Evolution of the American Woman

By: Makayla Mullins


  • The only purpose or goals a woman had during the Victorian Era was to find a husband, and be invested in his interest and his likes.
  • Before marriage they learned housewife skills such as cooking, cleaning, washing, and weaving. (Unless they come from a wealthy family.)
  • Were not allowed to be educated outside of the home, because it was a "man's world".
  • Women were considered inferior to men in every way except for femininity.
  • Women were limited to doing feminine activities such as taking care of the home, or sewing.
  • Women had to maintain innocence, otherwise they would be seen as unfit for marriage, and therefore have a horrible life.
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  • In the 1920s the Flapper mentality was adopted amongst many young women. They decided to dedicate themselves to having fun and enjoying life rather than prep for marriage.
  • Flapper women often partook in what was previously considered bad activities such as drinking, smoking, and dancing.
  • Jazz music became a big influence in the flapper lifestyle.
  • Women stopped wearing corsets. This was considered an "evil" action.
  • Women would bind their chest and loosen their clothing to look more like a boy.


  • During WWII women realized that they too could preform the high paying factory jobs that were considered "manly", or "a man's job". Following the war women did not want to give up their jobs and go back to the doting housewife role.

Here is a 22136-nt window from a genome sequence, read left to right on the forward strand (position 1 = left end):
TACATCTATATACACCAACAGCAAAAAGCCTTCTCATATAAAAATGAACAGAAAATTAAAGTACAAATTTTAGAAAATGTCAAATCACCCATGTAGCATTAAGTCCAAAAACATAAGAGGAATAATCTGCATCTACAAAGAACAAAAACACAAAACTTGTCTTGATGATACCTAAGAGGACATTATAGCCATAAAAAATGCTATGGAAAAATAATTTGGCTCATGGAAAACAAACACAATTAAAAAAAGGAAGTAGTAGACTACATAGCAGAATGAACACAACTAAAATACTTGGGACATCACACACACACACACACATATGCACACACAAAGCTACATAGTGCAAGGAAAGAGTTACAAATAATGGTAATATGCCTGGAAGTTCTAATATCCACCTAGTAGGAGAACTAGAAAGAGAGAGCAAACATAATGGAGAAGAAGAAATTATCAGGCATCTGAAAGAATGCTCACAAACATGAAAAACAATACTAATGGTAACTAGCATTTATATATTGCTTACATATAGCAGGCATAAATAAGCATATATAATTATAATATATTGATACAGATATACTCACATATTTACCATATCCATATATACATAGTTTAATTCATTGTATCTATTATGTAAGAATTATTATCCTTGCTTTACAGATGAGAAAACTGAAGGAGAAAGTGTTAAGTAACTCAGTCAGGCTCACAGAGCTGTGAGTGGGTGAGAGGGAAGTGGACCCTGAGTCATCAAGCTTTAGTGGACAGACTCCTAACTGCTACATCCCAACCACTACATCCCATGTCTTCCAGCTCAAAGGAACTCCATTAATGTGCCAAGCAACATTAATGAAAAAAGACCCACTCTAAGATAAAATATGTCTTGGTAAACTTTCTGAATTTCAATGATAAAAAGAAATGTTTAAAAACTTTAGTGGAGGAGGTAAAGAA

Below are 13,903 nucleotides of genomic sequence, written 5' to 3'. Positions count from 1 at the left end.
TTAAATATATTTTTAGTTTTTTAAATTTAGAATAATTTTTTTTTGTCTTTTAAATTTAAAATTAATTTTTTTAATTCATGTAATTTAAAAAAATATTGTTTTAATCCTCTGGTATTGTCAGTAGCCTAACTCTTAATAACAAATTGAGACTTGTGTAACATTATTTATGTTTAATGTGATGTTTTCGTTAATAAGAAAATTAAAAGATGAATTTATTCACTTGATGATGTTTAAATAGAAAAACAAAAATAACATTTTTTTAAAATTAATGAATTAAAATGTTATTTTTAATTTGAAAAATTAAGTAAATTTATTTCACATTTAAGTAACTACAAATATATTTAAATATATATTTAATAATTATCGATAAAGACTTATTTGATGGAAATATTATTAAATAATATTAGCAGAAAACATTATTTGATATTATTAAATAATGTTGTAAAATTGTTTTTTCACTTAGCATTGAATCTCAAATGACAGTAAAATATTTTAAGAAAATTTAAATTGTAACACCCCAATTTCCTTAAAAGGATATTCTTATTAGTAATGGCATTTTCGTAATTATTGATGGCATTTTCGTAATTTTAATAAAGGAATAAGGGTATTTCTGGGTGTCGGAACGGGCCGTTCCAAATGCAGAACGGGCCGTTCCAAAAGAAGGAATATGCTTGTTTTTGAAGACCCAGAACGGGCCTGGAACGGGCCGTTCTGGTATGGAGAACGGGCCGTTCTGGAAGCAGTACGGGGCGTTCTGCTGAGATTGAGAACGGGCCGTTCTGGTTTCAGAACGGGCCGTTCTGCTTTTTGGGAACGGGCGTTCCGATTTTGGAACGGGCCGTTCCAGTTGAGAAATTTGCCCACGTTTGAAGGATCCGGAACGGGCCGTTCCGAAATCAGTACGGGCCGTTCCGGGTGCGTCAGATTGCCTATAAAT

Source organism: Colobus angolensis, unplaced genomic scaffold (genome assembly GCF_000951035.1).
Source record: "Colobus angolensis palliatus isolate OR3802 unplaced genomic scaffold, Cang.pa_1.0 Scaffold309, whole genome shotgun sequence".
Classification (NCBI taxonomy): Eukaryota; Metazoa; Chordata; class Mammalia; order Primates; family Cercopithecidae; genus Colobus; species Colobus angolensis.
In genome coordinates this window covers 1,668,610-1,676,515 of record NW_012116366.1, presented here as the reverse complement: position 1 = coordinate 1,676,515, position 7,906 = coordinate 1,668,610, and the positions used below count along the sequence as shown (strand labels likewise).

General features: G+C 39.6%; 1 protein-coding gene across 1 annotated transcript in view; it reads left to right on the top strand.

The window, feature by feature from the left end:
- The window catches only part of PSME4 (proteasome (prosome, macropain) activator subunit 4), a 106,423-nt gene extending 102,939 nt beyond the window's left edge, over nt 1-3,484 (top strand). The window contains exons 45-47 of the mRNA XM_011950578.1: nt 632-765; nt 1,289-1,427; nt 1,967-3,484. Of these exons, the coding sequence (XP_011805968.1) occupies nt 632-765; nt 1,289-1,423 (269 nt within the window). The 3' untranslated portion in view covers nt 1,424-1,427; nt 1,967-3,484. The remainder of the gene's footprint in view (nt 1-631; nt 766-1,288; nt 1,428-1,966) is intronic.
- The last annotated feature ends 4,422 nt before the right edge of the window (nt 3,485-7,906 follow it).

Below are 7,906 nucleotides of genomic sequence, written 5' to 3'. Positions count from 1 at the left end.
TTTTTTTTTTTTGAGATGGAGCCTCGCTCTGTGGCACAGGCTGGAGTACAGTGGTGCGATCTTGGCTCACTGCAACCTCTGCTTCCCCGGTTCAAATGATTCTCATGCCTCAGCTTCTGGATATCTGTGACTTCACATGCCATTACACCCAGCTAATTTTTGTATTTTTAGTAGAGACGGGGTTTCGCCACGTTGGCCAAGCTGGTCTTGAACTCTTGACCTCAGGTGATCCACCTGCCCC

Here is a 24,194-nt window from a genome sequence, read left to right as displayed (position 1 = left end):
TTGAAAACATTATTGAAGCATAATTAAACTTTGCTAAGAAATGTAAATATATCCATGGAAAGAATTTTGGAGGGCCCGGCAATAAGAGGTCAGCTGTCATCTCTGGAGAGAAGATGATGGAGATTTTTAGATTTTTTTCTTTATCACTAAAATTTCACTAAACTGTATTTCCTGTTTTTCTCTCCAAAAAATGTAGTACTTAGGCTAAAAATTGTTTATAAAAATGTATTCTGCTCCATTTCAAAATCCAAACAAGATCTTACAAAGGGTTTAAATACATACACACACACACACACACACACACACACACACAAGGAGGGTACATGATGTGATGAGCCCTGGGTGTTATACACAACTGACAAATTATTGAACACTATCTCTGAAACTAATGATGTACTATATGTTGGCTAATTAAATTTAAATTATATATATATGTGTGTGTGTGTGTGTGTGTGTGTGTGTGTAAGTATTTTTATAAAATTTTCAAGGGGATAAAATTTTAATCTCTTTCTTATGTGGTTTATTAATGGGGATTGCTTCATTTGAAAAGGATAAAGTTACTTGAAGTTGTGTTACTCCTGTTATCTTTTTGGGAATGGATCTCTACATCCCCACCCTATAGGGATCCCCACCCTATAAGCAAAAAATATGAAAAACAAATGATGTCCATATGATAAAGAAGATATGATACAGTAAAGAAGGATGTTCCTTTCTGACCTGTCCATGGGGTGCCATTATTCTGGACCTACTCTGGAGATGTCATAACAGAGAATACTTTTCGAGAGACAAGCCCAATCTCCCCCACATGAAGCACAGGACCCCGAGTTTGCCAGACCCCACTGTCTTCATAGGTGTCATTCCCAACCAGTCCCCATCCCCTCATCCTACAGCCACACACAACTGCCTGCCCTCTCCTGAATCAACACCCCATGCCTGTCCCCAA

• Women became more confident, assertive, and less dependent on their husbands returning from war.
  • Despite the success of the men's campaign to get women to return back tp their housewife roles, women still continued to work and enter the work force through the 50s and 60s.
  • Working women were expanding their roles in the household, demanding equality and respect. Studies have shown that wives that work have a grater say in the finances.
  • Women were increasingly becoming unhappy with the burdens and contradictions they faced. Society (Men) was telling them that good wives and mothers didn't work. They stayed home and took care of the house, husband, and children. This caused them to feel guilty and confused about their new roles.
  • Women had immense hope for the future following the war, and began having children again with their husbands. (Not that they had stopped, but rather increased significantly.) The children born were the baby boomers. The boost in children reinforced the stay at home mentality.


  • Women are rejecting typical body standards presented by the media and going for more body positive images.
  • Women are pushing for their feminist movement. They demand equality with males in every way. Most commonly known is the equal pay wage fight.
  • Women refused the typical gender stereotypes they'd been given since they were children. They were done being associtated as weak, less intelligent, and soft, jut because they were women.
  • Women have evolved and are putting themselves first. They are considering themselves (wants, needs, goals, well being) first.
  • Women are again rejecting typical beauty standards especially related to race. They are becoming more proud of their race and heritage and wearing it proudly instead of trying to fit in with the "norm".
  • Women are increasingly becoming more interested and involved in the Science. Math, Technology, and Engineering felids, which were considered to be a "men's" area of expertise.
Lectures in History: Women in the Workforce After World War II